In Support of a Temporary Prosthesis

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I posted on the OANDP-L listserv several months ago expressing my frustration about a business practice that I perceive to be doing long-term damage to our profession and abusing any goodwill that third-party payers may hold for prosthetists.

I believe we have misapplied prosthetic technology to patients who will never reach that technology’s potential, which has deteriorated our relationships with referral sources and insurers. The Centers for Medicare & Medicaid Services and policymakers have no reason to believe we should have control over which prosthesis a patient receives when we are providing vacuum suspension and feet with adjustable heel height to people who reside in skilled nursing facilities. Why do practitioners fit individuals who have never ambulated with the most advanced prosthetic components available when they don’t even know how an individual is going to perform?

I am not perfect; we have all worked in a grey area to benefit a patient, or misgauged someone’s desire to ambulate. That’s why it’s best to fit a first-time prosthetics patient with a temporary prosthesis, have him or her develop an activity level, and then document the activity level as justification for higher-activity components. I am in the minority of prosthetists who fit temporary prostheses, and even though some colleagues tell me, “You can’t make any money on a temporary,” I still think it should be a requirement.

Those same colleagues will talk about being unable to obtain proper documentation to justify the devices they are trying to fit, and blame the physicians and insurance companies for delays, denials, and recoupments.

If I believe a patient with a transfemoral or transtibial amputation has the potential to benefit from K2, K3, or K4 components, I first fit him or her with basic components and, typically, a SACH foot. Following the fitting, I wait three to six months to allow the patient to reach his or her potential. The patient then has an appointment with a physician to document the level at which he or she is performing, leading me to fit him or her with a definitive prosthesis with higher functioning components, if the documentation supports it. In the case of someone who may never go beyond a K1 activity level, we should be able to place him or her directly into a definitive prosthesis as there is obviously no need to justify high-end components.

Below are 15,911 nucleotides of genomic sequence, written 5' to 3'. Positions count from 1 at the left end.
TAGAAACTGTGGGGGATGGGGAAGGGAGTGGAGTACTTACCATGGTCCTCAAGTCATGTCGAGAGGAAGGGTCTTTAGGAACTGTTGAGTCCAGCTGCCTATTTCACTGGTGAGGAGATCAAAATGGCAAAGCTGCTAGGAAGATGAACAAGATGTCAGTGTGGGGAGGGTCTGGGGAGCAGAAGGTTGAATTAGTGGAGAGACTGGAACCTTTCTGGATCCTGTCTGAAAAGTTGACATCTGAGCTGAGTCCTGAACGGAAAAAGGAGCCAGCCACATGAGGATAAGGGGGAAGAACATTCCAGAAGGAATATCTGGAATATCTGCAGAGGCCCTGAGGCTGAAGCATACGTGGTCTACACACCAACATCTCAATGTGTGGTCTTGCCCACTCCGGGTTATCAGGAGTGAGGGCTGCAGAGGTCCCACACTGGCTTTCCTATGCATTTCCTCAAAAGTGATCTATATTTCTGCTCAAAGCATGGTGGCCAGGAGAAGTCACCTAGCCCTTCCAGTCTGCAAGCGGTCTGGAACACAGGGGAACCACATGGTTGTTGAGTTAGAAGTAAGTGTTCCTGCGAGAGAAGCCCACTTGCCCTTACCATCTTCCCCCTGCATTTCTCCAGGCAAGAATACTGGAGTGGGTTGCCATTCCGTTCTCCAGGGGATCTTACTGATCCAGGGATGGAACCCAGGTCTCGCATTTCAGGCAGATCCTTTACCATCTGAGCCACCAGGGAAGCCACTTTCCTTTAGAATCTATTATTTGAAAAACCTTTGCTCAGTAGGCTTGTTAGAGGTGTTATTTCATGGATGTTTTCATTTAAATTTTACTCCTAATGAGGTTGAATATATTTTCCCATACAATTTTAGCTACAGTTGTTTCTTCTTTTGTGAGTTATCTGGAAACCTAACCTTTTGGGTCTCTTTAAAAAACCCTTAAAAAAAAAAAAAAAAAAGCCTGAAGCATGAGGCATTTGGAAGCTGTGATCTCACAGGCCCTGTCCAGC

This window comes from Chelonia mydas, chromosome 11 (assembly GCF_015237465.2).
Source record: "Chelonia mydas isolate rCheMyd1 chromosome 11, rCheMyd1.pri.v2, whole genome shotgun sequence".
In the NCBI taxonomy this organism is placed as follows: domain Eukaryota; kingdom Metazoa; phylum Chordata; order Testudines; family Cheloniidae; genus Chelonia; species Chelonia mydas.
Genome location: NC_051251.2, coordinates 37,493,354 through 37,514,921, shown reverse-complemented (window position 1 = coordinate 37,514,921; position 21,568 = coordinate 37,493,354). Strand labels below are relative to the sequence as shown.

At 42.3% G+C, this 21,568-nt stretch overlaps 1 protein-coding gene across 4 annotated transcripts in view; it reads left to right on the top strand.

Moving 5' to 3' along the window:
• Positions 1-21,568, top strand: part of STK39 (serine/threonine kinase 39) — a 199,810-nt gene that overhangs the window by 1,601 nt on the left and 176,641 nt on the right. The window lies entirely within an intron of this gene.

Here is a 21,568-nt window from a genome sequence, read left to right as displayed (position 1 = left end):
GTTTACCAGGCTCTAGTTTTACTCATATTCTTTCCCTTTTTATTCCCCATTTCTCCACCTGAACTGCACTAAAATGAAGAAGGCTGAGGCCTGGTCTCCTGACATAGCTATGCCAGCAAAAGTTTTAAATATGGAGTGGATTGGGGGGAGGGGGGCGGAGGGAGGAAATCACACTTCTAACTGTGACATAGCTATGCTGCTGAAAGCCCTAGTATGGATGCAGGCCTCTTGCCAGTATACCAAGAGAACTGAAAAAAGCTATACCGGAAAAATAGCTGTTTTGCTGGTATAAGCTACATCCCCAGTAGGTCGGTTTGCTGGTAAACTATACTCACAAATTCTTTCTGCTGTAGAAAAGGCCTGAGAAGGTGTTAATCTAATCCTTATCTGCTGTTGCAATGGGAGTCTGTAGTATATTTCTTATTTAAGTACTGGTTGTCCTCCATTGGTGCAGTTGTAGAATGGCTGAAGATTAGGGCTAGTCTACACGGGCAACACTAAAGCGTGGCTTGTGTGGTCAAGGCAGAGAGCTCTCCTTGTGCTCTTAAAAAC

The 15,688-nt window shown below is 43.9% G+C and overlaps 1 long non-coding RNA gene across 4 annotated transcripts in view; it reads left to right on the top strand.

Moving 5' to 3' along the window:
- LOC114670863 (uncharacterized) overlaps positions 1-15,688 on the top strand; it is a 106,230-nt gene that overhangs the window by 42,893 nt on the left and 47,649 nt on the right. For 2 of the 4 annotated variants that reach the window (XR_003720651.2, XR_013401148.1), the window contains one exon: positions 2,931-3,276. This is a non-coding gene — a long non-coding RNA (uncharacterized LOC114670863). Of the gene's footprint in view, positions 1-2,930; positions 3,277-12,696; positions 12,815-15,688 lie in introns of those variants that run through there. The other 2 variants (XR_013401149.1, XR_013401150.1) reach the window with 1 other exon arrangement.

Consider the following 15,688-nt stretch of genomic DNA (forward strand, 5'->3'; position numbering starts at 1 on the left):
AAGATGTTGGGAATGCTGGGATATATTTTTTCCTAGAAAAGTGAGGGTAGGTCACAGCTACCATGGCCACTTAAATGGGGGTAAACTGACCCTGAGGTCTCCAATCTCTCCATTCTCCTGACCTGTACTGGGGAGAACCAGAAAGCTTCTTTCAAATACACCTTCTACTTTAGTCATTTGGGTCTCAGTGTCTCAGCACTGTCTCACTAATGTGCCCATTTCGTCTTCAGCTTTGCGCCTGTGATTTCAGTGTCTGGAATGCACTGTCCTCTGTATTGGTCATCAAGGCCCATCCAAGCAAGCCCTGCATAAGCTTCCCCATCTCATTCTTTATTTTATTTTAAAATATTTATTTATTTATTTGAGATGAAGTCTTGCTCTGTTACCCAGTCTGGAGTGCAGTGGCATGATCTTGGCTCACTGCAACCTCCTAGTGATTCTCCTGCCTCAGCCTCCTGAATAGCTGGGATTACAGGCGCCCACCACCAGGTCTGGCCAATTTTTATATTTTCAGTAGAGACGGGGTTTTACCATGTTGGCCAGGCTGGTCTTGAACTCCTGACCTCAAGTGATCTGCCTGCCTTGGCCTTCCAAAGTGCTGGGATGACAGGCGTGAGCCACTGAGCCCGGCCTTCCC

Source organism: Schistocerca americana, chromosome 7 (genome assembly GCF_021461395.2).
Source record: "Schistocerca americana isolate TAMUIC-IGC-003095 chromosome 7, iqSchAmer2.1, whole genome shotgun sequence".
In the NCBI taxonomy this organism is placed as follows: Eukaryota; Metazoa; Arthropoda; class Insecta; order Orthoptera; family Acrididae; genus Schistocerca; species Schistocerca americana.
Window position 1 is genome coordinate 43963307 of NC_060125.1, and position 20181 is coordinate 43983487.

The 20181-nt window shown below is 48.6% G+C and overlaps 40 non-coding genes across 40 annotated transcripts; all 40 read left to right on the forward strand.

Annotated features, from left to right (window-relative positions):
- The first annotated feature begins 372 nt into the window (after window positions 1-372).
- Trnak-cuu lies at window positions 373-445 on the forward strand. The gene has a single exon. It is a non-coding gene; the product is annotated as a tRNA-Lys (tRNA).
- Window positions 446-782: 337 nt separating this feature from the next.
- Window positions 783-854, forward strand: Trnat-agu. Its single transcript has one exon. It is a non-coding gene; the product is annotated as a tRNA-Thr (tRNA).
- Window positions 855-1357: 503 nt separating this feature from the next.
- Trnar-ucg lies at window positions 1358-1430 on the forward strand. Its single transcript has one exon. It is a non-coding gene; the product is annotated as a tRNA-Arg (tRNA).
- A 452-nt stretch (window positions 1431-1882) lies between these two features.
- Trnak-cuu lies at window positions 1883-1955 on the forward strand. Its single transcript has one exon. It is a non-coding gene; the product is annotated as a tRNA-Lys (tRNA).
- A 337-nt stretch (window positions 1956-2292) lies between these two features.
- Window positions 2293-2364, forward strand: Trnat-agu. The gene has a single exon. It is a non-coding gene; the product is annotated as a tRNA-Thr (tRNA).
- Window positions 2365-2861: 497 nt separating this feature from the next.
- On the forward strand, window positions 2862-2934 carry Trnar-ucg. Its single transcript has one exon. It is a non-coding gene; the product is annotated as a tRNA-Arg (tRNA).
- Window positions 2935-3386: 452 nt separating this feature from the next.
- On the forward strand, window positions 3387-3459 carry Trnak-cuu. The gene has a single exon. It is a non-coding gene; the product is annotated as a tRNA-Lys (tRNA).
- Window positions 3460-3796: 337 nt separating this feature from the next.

Commonsense, patient-first thinking allows me to truthfully evaluate a patient and pick the componentry that best suits that individual. Most importantly, it allows me to communicate with, and indirectly train, the physician about the importance of qualifying patients for the specific prosthetic components they actually need. This might not be the most profitable decision right away, but it does create a level of trust that can produce a stream of clients to your doorstep.

Christopher Wells, CPO/L, a second-generation practitioner, practices at Williams Orthotics & Prosthetics, Tallahassee, Florida. He can be reached at .

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